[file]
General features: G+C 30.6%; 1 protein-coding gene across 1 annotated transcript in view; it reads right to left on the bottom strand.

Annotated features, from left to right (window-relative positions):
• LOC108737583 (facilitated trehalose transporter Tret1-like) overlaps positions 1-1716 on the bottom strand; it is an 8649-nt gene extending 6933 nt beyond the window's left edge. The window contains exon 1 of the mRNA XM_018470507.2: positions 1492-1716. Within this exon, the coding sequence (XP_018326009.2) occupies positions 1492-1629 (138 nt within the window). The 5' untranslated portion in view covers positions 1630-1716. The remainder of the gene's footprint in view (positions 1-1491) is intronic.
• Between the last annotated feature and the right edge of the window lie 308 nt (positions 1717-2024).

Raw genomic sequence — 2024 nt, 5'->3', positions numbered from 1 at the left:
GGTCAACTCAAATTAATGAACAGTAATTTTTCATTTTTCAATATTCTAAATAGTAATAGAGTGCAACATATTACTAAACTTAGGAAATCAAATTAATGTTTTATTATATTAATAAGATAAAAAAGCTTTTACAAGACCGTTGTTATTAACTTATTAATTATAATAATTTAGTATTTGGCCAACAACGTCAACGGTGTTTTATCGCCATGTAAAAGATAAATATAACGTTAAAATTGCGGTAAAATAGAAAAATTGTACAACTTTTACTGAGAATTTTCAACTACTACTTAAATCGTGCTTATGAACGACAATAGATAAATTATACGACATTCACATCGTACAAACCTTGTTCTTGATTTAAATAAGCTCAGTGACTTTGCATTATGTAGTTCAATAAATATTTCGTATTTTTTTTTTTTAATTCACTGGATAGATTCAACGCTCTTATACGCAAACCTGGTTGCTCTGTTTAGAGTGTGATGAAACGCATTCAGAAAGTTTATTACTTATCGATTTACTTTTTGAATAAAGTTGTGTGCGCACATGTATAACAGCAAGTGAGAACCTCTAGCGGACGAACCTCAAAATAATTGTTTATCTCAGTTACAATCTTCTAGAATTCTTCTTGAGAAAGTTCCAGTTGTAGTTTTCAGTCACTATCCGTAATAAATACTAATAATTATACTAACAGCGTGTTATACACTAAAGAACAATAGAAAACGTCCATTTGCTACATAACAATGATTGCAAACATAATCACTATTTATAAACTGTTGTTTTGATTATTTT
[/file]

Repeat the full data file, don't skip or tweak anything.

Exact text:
General features: G+C 30.6%; 1 protein-coding gene across 1 annotated transcript in view; it reads right to left on the bottom strand.

Annotated features, from left to right (window-relative positions):
• LOC108737583 (facilitated trehalose transporter Tret1-like) overlaps positions 1-1716 on the bottom strand; it is an 8649-nt gene extending 6933 nt beyond the window's left edge. The window contains exon 1 of the mRNA XM_018470507.2: positions 1492-1716. Within this exon, the coding sequence (XP_018326009.2) occupies positions 1492-1629 (138 nt within the window). The 5' untranslated portion in view covers positions 1630-1716. The remainder of the gene's footprint in view (positions 1-1491) is intronic.
• Between the last annotated feature and the right edge of the window lie 308 nt (positions 1717-2024).

Raw genomic sequence — 2024 nt, 5'->3', positions numbered from 1 at the left:
GGTCAACTCAAATTAATGAACAGTAATTTTTCATTTTTCAATATTCTAAATAGTAATAGAGTGCAACATATTACTAAACTTAGGAAATCAAATTAATGTTTTATTATATTAATAAGATAAAAAAGCTTTTACAAGACCGTTGTTATTAACTTATTAATTATAATAATTTAGTATTTGGCCAACAACGTCAACGGTGTTTTATCGCCATGTAAAAGATAAATATAACGTTAAAATTGCGGTAAAATAGAAAAATTGTACAACTTTTACTGAGAATTTTCAACTACTACTTAAATCGTGCTTATGAACGACAATAGATAAATTATACGACATTCACATCGTACAAACCTTGTTCTTGATTTAAATAAGCTCAGTGACTTTGCATTATGTAGTTCAATAAATATTTCGTATTTTTTTTTTTTAATTCACTGGATAGATTCAACGCTCTTATACGCAAACCTGGTTGCTCTGTTTAGAGTGTGATGAAACGCATTCAGAAAGTTTATTACTTATCGATTTACTTTTTGAATAAAGTTGTGTGCGCACATGTATAACAGCAAGTGAGAACCTCTAGCGGACGAACCTCAAAATAATTGTTTATCTCAGTTACAATCTTCTAGAATTCTTCTTGAGAAAGTTCCAGTTGTAGTTTTCAGTCACTATCCGTAATAAATACTAATAATTATACTAACAGCGTGTTATACACTAAAGAACAATAGAAAACGTCCATTTGCTACATAACAATGATTGCAAACATAATCACTATTTATAAACTGTTGTTTTGATTATTTT